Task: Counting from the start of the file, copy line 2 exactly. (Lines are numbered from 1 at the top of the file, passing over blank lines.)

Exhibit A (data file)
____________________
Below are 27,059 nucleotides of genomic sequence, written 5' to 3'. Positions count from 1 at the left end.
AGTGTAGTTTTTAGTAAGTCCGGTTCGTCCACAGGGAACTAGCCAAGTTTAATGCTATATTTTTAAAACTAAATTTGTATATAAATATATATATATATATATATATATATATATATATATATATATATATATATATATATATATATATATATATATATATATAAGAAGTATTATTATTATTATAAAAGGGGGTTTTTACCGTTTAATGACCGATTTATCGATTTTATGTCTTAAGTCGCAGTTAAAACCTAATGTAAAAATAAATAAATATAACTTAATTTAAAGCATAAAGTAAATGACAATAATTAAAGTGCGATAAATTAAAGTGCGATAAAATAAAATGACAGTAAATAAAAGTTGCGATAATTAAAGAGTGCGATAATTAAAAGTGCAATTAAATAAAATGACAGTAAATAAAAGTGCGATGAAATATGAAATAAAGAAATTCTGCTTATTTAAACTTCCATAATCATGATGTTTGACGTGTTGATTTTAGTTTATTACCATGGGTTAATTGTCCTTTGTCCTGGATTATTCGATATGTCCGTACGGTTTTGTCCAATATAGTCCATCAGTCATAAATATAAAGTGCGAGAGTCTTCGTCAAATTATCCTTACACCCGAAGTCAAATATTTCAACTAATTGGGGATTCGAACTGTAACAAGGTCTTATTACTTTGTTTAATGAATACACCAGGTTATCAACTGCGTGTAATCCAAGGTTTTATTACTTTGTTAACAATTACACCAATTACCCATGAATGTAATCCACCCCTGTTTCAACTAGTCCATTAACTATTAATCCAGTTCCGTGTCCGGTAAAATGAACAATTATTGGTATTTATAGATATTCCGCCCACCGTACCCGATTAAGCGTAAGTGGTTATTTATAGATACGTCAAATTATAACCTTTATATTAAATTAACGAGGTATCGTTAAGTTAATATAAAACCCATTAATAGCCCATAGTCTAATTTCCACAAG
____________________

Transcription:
AGTGTAGTTTTTAGTAAGTCCGGTTCGTCCACAGGGAACTAGCCAAGTTTAATGCTATATTTTTAAAACTAAATTTGTATATAAATATATATATATATATATATATATATATATATATATATATATATATATATATATATATATATATATATATATATATATAAGAAGTATTATTATTATTATAAAAGGGGGTTTTTACCGTTTAATGACCGATTTATCGATTTTATGTCTTAAGTCGCAGTTAAAACCTAATGTAAAAATAAATAAATATAACTTAATTTAAAGCATAAAGTAAATGACAATAATTAAAGTGCGATAAATTAAAGTGCGATAAAATAAAATGACAGTAAATAAAAGTTGCGATAATTAAAGAGTGCGATAATTAAAAGTGCAATTAAATAAAATGACAGTAAATAAAAGTGCGATGAAATATGAAATAAAGAAATTCTGCTTATTTAAACTTCCATAATCATGATGTTTGACGTGTTGATTTTAGTTTATTACCATGGGTTAATTGTCCTTTGTCCTGGATTATTCGATATGTCCGTACGGTTTTGTCCAATATAGTCCATCAGTCATAAATATAAAGTGCGAGAGTCTTCGTCAAATTATCCTTACACCCGAAGTCAAATATTTCAACTAATTGGGGATTCGAACTGTAACAAGGTCTTATTACTTTGTTTAATGAATACACCAGGTTATCAACTGCGTGTAATCCAAGGTTTTATTACTTTGTTAACAATTACACCAATTACCCATGAATGTAATCCACCCCTGTTTCAACTAGTCCATTAACTATTAATCCAGTTCCGTGTCCGGTAAAATGAACAATTATTGGTATTTATAGATATTCCGCCCACCGTACCCGATTAAGCGTAAGTGGTTATTTATAGATACGTCAAATTATAACCTTTATATTAAATTAACGAGGTATCGTTAAGTTAATATAAAACCCATTAATAGCCCATAGTCTAATTTCCACAAG